Sometimes when I talk about softness, emotions, earnestness, and vulnerability I’m talking about them as a reaction to what I see as the privileging of hardness, irony, and lack of emotion. Softness is part of femme for me, so sometimes I talk about soft femme in relation to hard femme. I have been asked if I think this creates a binary between hard femme and soft femme. I don’t think hard and soft femme exist on a binary. Hard femme and soft femme are different, but they are not opposite. They overlap. We can’t talk about femme without talking about both hardness and softness. Currently, there is a growing emphasis on softness, and I think this marks a departure from the past emphasis on hardness.
Much of the celebration and writing about femme so far has been about the femme’s ability to mess with binaries. Femme is subversive because femme is feminine, but sexually and romantically attracted to women (but not only/always women). Femme is subversive because femme looks feminine, but doesn’t act it: femmes are loud, brash, and tough. Femme is subversive when performed by racialized, working class, disabled, nonbinary or male people because femininity is reserved for white, middle/upper class, able bodied white women. There are many ways to be femme. All of these ways of being femme are true, and all of them are amazing and important.
In the 1990s, Kathleen McHugh and Lisa Duggan’s The Fem(me)inist Manifesto was published in the academic journal Women and Performance. They wrote: “Fem(me) science considers femininity a debased and fallen form of itself — a (pre)historic faux pas, an inexplicable lapse into a morass, a swamp of sincerity and sentimentality.” Contemporary feminist and femme philosophies have a difference take on sincerity and sentimentality. CyberTwee is an art collective first imagined as a twee antidote to the cyberpunk movement. Riffing off VNS Matrix’s 90’s cyberfeminist manifesto, the CyberTwee collective members wrote this:
far too long have we succumb to the bitter edge of the idea that power is lost in the sweet and tender. romantic is not weak. feminine is not weak. cute is not weak. we are fragmented and multifaceted bbs.
lack of emotion is oft favored because success is defined as the ability to be mechanical and efficient. but sentimentality, empathy, and being too soft should not be seen as weaknesses.
we see the limitations of corporeality, as solipsists, we know the body is the original prosthesis for operating in this universe, we know the body illusory, we curate our candy. our sucre sickly sweet is intentional and not just a lure or a trap for passing flies, but a self-indulgent intrapersonal biofeedback mechanism spelled in emoji and gentle selfies.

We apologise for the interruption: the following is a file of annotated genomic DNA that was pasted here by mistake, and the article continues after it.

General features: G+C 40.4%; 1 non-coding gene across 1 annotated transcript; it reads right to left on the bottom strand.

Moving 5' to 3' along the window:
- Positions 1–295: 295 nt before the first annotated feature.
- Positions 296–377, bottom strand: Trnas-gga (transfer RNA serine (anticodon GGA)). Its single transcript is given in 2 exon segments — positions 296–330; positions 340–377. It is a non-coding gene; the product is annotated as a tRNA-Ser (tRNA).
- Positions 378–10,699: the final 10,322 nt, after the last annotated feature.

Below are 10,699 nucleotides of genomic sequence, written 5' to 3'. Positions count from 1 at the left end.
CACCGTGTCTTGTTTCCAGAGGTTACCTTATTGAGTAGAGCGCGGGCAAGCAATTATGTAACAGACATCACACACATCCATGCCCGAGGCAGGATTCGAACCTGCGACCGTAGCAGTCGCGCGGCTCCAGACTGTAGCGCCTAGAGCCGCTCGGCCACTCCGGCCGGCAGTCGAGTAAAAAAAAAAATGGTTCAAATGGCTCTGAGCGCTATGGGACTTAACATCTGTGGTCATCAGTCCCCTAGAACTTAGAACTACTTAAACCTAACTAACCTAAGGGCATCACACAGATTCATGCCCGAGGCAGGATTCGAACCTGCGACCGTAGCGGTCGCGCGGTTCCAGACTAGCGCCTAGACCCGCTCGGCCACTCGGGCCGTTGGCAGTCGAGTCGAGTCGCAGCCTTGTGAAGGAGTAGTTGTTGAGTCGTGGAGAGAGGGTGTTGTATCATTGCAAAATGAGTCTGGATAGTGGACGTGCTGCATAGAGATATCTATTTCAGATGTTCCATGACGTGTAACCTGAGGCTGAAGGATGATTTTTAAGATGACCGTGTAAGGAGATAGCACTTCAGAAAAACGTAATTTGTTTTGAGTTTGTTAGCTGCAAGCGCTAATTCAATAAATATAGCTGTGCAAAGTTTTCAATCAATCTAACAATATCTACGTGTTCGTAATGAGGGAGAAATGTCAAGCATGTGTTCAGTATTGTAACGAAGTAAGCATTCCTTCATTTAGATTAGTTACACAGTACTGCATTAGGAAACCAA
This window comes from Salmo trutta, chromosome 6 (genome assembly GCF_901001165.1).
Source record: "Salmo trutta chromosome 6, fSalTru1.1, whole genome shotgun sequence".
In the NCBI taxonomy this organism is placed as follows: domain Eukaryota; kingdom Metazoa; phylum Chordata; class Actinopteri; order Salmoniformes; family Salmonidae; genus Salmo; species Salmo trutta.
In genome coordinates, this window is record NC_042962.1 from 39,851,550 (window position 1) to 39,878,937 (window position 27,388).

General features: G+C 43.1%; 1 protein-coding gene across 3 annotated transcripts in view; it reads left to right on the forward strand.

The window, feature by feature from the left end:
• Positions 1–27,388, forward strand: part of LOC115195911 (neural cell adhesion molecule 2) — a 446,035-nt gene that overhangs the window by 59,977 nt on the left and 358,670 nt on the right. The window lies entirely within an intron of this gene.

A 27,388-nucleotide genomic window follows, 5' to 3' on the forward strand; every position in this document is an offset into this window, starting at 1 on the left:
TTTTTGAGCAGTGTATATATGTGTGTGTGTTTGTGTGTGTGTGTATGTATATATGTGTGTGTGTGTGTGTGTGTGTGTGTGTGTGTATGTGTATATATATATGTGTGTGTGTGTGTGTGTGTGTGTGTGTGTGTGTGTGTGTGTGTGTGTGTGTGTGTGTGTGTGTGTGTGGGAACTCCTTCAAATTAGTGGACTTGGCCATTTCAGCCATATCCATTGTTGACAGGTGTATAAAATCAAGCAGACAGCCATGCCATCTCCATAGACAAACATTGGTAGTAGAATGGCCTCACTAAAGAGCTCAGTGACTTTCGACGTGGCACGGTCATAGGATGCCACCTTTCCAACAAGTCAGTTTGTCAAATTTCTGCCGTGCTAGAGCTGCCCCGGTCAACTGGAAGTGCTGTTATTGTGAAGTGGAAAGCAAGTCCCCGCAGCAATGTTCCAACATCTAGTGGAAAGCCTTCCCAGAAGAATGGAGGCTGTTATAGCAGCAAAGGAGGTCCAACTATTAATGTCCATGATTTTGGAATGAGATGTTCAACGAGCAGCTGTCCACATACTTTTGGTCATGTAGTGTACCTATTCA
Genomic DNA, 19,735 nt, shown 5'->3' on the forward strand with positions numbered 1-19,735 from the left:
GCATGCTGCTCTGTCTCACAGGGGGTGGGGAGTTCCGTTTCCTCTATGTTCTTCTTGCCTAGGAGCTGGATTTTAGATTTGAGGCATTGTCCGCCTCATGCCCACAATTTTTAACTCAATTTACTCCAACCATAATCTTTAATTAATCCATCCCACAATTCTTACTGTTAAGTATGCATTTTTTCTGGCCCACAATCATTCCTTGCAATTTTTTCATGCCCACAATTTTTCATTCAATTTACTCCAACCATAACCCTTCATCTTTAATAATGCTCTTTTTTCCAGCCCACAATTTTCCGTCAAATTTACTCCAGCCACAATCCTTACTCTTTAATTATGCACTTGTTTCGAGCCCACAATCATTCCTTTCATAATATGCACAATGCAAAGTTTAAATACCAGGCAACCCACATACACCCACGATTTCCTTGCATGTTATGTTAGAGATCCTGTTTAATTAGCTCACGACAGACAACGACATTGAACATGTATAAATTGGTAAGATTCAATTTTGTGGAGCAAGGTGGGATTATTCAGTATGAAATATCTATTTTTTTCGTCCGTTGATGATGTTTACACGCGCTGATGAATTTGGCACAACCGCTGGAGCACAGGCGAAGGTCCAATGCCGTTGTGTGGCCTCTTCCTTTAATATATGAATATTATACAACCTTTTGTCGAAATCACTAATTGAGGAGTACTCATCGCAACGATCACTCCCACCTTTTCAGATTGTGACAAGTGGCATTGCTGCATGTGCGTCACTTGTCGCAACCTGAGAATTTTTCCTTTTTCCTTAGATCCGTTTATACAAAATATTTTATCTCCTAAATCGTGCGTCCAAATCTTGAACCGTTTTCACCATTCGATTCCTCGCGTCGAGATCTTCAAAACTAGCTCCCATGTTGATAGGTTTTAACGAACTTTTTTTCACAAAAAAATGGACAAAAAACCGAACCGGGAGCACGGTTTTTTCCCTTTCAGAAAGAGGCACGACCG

There are obvious differences and obvious nods between the CyberTwee manifesto and the Fem(me)inist Manifesto, here most notably the valuation of sentimentality. I draw these comparisons not to pit two versions of fem(me)inism against each other but to historicize femme and point out the dialogical capabilities of various iterations of femme theory.
I don’t think it’s possible to completely differentiate between hard and soft femme. All of femme is at once hard and soft. What do we mean when we say hard? Political? Difficult? Tough? Mean? What do we mean when we say soft? Emotional? Feminine? Tender? All reclamation and revaluation of femininity is political, difficult, and tough in a patriarchal society. All femmes are hard femmes, even when they are soft (I have written a little more about this here). This combination of hardness and softness is well documented in the femme community. NYC femme educator, writer, and artist Kim Milan conducted a workshop at the 2012 FemmeCon deconstructing femmephobia titled “In Fierceness and Vulnerability” (the prezi is online here). Toronto femme artist Dainty Smith regularly uses the hashtag #toughtendergirls on Instagram, and Jessica Luxery and others use #hardlooks4softgirls. So, I compare hard and soft femme not to create a binary where there is not one, but to show growth, movement, and multiplicity in our theories of femme. Femme theory doesn’t emerge fully formed from a vacuum, it is referential and contextual. The femme theory produced by McHugh and Duggan emerged from its own context, a product of postmodernist thought and a response to queer theory’s (and queer culture’s) celebration of other gender benders. The femme theory being produced now refers to the existing body of femme theory and its own social and cultural context.